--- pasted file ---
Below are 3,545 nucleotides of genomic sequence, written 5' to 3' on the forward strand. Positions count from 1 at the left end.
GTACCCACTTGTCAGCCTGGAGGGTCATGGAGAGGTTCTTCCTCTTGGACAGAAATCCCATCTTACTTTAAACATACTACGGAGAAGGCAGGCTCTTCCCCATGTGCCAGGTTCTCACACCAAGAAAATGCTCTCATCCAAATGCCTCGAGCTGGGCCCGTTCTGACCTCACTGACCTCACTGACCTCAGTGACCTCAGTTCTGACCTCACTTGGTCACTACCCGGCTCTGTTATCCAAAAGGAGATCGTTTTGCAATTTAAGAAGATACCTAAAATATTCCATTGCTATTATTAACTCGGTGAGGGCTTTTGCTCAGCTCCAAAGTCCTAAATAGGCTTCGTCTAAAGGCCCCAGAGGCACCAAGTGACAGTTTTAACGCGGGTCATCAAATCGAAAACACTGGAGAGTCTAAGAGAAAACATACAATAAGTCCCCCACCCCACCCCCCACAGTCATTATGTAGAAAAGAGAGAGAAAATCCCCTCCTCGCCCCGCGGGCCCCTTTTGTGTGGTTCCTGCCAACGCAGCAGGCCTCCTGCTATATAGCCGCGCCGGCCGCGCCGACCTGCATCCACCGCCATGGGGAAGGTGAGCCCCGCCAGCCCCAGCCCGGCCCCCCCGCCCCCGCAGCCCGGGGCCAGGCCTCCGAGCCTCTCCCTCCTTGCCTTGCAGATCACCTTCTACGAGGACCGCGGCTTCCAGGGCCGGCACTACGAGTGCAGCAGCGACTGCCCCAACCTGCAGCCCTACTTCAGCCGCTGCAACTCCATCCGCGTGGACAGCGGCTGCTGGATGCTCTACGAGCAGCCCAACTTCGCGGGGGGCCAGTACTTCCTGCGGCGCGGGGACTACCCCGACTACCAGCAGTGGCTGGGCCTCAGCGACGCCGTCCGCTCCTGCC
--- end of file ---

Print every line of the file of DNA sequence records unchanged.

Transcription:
Below are 3,545 nucleotides of genomic sequence, written 5' to 3' on the forward strand. Positions count from 1 at the left end.
GTACCCACTTGTCAGCCTGGAGGGTCATGGAGAGGTTCTTCCTCTTGGACAGAAATCCCATCTTACTTTAAACATACTACGGAGAAGGCAGGCTCTTCCCCATGTGCCAGGTTCTCACACCAAGAAAATGCTCTCATCCAAATGCCTCGAGCTGGGCCCGTTCTGACCTCACTGACCTCACTGACCTCAGTGACCTCAGTTCTGACCTCACTTGGTCACTACCCGGCTCTGTTATCCAAAAGGAGATCGTTTTGCAATTTAAGAAGATACCTAAAATATTCCATTGCTATTATTAACTCGGTGAGGGCTTTTGCTCAGCTCCAAAGTCCTAAATAGGCTTCGTCTAAAGGCCCCAGAGGCACCAAGTGACAGTTTTAACGCGGGTCATCAAATCGAAAACACTGGAGAGTCTAAGAGAAAACATACAATAAGTCCCCCACCCCACCCCCCACAGTCATTATGTAGAAAAGAGAGAGAAAATCCCCTCCTCGCCCCGCGGGCCCCTTTTGTGTGGTTCCTGCCAACGCAGCAGGCCTCCTGCTATATAGCCGCGCCGGCCGCGCCGACCTGCATCCACCGCCATGGGGAAGGTGAGCCCCGCCAGCCCCAGCCCGGCCCCCCCGCCCCCGCAGCCCGGGGCCAGGCCTCCGAGCCTCTCCCTCCTTGCCTTGCAGATCACCTTCTACGAGGACCGCGGCTTCCAGGGCCGGCACTACGAGTGCAGCAGCGACTGCCCCAACCTGCAGCCCTACTTCAGCCGCTGCAACTCCATCCGCGTGGACAGCGGCTGCTGGATGCTCTACGAGCAGCCCAACTTCGCGGGGGGCCAGTACTTCCTGCGGCGCGGGGACTACCCCGACTACCAGCAGTGGCTGGGCCTCAGCGACGCCGTCCGCTCCTGCC